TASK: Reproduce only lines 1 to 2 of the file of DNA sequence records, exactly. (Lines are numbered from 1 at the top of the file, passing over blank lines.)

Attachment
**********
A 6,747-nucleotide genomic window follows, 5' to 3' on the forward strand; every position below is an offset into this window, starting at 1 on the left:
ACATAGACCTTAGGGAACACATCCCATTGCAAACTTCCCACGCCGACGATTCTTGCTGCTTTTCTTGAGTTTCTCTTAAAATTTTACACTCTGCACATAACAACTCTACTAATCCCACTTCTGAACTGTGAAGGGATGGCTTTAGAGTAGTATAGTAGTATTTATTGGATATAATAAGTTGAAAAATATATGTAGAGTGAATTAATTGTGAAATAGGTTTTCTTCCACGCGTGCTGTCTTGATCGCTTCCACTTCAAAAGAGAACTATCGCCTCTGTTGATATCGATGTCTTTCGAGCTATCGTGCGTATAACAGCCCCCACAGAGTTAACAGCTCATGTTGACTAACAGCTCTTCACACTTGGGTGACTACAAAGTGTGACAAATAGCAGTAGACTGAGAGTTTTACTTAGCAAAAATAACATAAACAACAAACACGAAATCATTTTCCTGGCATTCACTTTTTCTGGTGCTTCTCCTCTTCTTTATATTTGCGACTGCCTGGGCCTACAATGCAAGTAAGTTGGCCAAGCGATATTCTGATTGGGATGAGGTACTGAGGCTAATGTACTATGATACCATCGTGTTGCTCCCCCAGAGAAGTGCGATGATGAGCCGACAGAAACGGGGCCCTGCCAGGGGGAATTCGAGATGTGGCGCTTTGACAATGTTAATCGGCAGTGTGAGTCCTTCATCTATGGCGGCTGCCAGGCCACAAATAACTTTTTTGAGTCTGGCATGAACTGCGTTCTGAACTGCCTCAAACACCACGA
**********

A 6,747-nucleotide genomic window follows, 5' to 3' on the forward strand; every position below is an offset into this window, starting at 1 on the left:
ACATAGACCTTAGGGAACACATCCCATTGCAAACTTCCCACGCCGACGATTCTTGCTGCTTTTCTTGAGTTTCTCTTAAAATTTTACACTCTGCACATAACAACTCTACTAATCCCACTTCTGAACTGTGAAGGGATGGCTTTAGAGTAGTATAGTAGTATTTATTGGATATAATAAGTTGAAAAATATATGTAGAGTGAATTAATTGTGAAATAGGTTTTCTTCCACGCGTGCTGTCTTGATCGCTTCCACTTCAAAAGAGAACTATCGCCTCTGTTGATATCGATGTCTTTCGAGCTATCGTGCGTATAACAGCCCCCACAGAGTTAACAGCTCATGTTGACTAACAGCTCTTCACACTTGGGTGACTACAAAGTGTGACAAATAGCAGTAGACTGAGAGTTTTACTTAGCAAAAATAACATAAACAACAAACACGAAATCATTTTCCTGGCATTCACTTTTTCTGGTGCTTCTCCTCTTCTTTATATTTGCGACTGCCTGGGCCTACAATGCAAGTAAGTTGGCCAAGCGATATTCTGATTGGGATGAGGTACTGAGGCTAATGTACTATGATACCATCGTGTTGCTCCCCCAGAGAAGTGCGATGATGAGCCGACAGAAACGGGGCCCTGCCAGGGGGAATTCGAGATGTGGCGCTTTGACAATGTTAATCGGCAGTGTGAGTCCTTCATCTATGGCGGCTGCCAGGCCACAAATAACTTTTTTGAGTCTGGCATGAACTGCGTTCTGAACTGCCTCAAACACCACGA